Tuesday, August 20, 2013

the therapeutic quality of advanced asana, or, how i learned to stop worrying and love the bomb

About a month ago, during my Sunday morning practice, as I lifted my feet off the ground into Badha Hasta Sirsasana D my left shoulder made a sound like fabric ripping, just like when you finally retire a favorite old cotton t-shirt of yours and begin to tear it apart into rags.  As horrific as it sounded, there was very little pain.  Mostly what I felt was a slight loss of stability.  Furthermore, it was a sound I had heard before when I first discovered an injury a little more than a year and half ago.  On that particular day and in that particular instance I had been working on Viparita Chakrasana, aka "tic-tocs."  What I have is called a SLAP lesion. This means that the labrum (a ring of cartilage which stabilizes the joint, not unlike a meniscus)  in my left shoulder is torn from front to back.  Fortunately, an MRI revealed no damage to the musculature or the rotator cuff and, interestingly, it revealed that I'd had the tear for some time before the first acute ripping-fabric-sound incident.

Evidenced by the fact that I went and got an MRI, I am not one of those knee-jerk, "never trust Western medicine" hardliner yogis when it comes to health and medicine.  I believe in ibuprofen, vaccinations, antidepressants, antibiotics, chemotherapy... all that shit, when it's appropriate.  That said, when the orthopedist read my MRI and said, more or less, "when can we get you in for surgery?" I balked.  I got a second opinion from my friend Danny, who is a radiologist at Mount Sinai.  Very nice of him.  I remain grateful.  He talked me back from the ledge by pointing out that since the tear had been there for who knows how long I had probably just irritated and would be fine with rest and physical therapy.  So that's what I did.

On the other hand, I remain open to non-Western notions of the body as well.  Both my teacher Kino and my student Claudia have suggested that the injury and its persistence may have a deeper meaning, one that is not strictly physical.  Kino advised that such an injury was an opportunity to explore, or rather, an opportunity to learn something deeper about myself.  Claudia told me that she learned from her research that a shoulder injury typically means that one is dealing with a psychological burden of some sort.  Lord (along with faithful readers of this blog) knows I have plenty of psychological burdens.  I think perhaps even a little more than most people, even.  Could be anything.  As with the Western medicine stuff, I believe that this line of thinking has its merits to a point and when appropriate.  To say, as some do, that all psychological trauma is stored in our body is a slippery slope to absurdity, though.  If you're not careful, you could be attributing the cramp in your pinky toe to the time your best friend called you fat back in seventh grade.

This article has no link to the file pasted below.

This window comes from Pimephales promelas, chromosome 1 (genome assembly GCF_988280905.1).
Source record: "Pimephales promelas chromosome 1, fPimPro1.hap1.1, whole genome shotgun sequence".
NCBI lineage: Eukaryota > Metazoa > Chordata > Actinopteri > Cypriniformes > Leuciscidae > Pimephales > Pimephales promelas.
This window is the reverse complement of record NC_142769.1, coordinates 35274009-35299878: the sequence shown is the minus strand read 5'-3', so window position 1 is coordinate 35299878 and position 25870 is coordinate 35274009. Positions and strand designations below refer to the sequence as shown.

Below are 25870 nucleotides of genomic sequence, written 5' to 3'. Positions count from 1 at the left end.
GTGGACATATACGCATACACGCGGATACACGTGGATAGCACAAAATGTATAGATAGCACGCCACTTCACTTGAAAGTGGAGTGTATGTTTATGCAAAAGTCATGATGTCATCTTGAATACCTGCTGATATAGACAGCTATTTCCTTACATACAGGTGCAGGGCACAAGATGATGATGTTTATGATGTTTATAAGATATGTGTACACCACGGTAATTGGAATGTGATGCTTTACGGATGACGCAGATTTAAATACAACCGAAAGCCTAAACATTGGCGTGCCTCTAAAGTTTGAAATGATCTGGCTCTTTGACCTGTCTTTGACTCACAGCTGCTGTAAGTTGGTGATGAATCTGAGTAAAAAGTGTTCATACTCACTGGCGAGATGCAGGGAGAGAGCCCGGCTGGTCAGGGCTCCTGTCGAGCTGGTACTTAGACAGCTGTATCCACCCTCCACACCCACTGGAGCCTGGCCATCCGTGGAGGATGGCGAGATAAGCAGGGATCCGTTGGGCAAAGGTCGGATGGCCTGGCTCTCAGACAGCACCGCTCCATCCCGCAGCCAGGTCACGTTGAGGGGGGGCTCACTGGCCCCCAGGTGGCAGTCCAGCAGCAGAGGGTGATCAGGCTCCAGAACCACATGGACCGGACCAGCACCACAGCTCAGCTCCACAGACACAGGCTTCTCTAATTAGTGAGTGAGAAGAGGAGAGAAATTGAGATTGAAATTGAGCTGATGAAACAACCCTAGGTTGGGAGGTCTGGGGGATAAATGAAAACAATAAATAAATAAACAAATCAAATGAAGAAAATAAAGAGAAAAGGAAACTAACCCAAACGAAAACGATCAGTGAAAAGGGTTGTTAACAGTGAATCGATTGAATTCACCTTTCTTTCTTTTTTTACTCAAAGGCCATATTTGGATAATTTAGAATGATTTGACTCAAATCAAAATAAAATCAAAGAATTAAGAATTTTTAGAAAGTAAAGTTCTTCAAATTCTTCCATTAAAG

So, it's coming up on two years now, and the shoulder still fluctuates between periods of stability and not so much stability.  Should the periods of not so much stability persist to a point where they vastly outnumber the good times, surgery remains an option.  When the shoulder is in a bad place I reduce my asana practice drastically (down to Surya Namaskara A and B, standing postures up to Parsvottanasana, and then the three finishing Lotus postures) and do pranayama to supplement.  This is what I did in the immediate aftermath of the most recent incident.  I gave it a week.  Kino and Tim approved.

The next week after, though, was a different story.  Kino was still in town and as I rolled out my mat to begin practicing along side of her she looked over and asked, sweetly, "How does your shoulder feel?  Do you want to try your regular practice?"  I was hip to what she meant.  Kino is a master at making an interrogative statement which is an actually an imperative one.  At least that's how I read it, but then again I always aim to please.  To be perfectly honest, I was quite scared and I didn't feel ready to air it out, so to speak.  My regular practice these days is a little goofy: I practice 3rd series up to Viranchasana A, and then switch back to 2nd series from Pashasana to Kapotasansa.  I do drop-back back bends and half tic-tocs, i.e. from feet to handstand to backbend, but not back the other way.

Fuck it.  I made a leap of faith, surrendered, trusted, opened up... all that. Maybe this is rotten to say, but in making the leap of faith one of the things that gave me courage was the abdication of responsibility.  If something would have gone drastically wrong, I could have put it on Kino.  I think this insulated me from any hesitation which might have, in fact, aggravated my injury situation.  As I practiced my regular practice, my trust was soon rewarded:  the protracted ass-fuck which is the arm balance sequence towards the beginning of 3rd series (depending on how you count it, eight or ten arm balances in a row), instead of hurting my shoulder as I feared, actually made it more stable.  I learned a profound truth:  there is potential for therapy in every asana, so long as your technique is clean.  I think there's a concept that Ashtanga yoga is like a progression of walking on a balance beam, to a tight rope, to a razor blade.  It doesn't have to be that way.  If you focus on clean technique and your bandhas, the potential for all kind of healing is there.  With faith and trust in a good teacher, the sky's the limit.